AHA: Cardiogenic Shock Ups Mortality in Takotsubo Syndrome
Patients with cardiogenic shock have increased mortality in hospital, at 60 days and five years
TUESDAY, Nov. 13, 2018 (HealthDay News) -- For patients with takotsubo syndrome (TTS), those with cardiogenic shock (CS) have an increased risk for mortality, according to a research letter published online Nov. 10 in Circulation to coincide with the annual meeting of the American Heart Association, held from Nov. 10 to 12 in Chicago.
Davide Di Vece, M.D., from the University Hospital Zurich, and colleagues analyzed data from 2,078 patients included in the International Takotsubo Registry from 2011 to 2017; 9.5 percent of these patients had CS.
The researchers found that patients with CS more often experienced physical triggers compared with those without CS (66.7 versus 33.0 percent), whereas emotional stress was more prevalent in patients without CS (10.6 versus 31.7 percent). The prevalence of major cardiovascular risk factors was higher among those with CS, including diabetes mellitus (21.0 versus 14.8 percent) and smoking (27.4 versus 19.3 percent). In the TTS cohort, apical TTS, physical stress, left ventricular ejection fraction <45 percent, and atrial fibrillation on admission were independently associated with CS (odds ratios, 1.68, 2.84, 2.49, and 2.03, respectively). The rates of in-hospital and 60-day mortality were significantly higher for patients with CS versus those without; mortality was also elevated at five years.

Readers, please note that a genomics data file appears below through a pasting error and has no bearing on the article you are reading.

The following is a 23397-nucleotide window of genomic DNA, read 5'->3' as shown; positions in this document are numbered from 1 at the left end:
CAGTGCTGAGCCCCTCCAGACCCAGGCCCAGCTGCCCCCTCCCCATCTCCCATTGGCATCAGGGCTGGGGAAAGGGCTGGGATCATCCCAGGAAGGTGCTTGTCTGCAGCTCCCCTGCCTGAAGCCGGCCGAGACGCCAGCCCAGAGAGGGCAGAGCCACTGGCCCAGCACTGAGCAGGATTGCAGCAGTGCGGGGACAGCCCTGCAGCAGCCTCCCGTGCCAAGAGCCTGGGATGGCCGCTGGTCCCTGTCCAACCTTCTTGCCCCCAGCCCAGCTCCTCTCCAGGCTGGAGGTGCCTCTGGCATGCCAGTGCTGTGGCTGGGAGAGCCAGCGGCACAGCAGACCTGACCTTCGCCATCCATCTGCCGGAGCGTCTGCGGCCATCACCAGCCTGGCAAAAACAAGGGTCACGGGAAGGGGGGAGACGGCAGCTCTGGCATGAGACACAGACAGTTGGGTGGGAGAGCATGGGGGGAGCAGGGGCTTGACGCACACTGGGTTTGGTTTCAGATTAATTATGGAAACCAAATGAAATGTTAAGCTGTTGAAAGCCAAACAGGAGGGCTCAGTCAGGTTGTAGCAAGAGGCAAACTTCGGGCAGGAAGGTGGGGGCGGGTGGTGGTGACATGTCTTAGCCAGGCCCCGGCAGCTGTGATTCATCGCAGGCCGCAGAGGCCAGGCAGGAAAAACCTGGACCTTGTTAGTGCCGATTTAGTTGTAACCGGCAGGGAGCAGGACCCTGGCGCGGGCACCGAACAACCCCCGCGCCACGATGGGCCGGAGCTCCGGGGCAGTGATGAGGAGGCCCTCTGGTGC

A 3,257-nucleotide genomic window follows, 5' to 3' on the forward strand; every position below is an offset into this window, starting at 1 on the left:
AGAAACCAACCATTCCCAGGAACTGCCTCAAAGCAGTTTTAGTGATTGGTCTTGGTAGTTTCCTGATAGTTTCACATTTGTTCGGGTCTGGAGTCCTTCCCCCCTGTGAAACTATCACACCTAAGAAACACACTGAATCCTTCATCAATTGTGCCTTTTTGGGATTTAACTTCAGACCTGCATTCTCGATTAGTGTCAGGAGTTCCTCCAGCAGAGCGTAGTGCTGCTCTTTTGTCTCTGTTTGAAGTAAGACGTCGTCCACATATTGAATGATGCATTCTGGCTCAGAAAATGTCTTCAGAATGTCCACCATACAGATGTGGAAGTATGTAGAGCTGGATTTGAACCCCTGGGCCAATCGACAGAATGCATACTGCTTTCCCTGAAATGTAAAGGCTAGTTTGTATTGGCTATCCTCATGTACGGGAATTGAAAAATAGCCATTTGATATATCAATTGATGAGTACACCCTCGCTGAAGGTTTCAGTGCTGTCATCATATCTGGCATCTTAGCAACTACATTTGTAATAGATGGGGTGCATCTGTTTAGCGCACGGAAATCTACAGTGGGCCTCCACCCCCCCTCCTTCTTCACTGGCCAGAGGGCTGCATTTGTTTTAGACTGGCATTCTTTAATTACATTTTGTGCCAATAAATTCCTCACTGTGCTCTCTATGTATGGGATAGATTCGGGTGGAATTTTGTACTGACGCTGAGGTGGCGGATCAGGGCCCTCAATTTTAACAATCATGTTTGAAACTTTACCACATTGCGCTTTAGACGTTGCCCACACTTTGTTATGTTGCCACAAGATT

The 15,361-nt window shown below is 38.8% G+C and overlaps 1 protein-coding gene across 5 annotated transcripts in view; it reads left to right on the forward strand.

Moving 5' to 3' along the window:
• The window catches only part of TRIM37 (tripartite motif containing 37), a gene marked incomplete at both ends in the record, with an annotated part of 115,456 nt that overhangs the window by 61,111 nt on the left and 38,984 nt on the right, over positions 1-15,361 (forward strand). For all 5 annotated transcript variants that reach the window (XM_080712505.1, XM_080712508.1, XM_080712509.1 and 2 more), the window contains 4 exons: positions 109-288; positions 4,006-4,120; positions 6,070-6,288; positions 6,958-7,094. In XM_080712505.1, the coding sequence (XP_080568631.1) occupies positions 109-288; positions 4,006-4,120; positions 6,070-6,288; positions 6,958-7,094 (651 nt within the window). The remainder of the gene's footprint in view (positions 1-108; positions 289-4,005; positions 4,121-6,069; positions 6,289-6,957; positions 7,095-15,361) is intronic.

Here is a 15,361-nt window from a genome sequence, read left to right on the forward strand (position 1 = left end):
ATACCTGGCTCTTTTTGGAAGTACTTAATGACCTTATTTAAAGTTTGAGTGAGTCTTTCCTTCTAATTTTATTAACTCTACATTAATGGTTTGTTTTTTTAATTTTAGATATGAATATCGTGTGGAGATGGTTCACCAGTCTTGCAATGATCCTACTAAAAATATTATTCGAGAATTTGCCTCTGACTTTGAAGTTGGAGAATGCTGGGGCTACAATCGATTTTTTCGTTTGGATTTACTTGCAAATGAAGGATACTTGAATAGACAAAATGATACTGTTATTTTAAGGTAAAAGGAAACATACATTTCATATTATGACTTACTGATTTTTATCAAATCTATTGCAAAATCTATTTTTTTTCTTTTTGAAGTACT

"Beyond the higher short-term mortality, for the first time this analysis found people who experienced broken heart syndrome complicated by cardiogenic shock were at high risk of death years later, underlining the importance of careful long-term follow-up especially in this patient group," Templin said in a statement.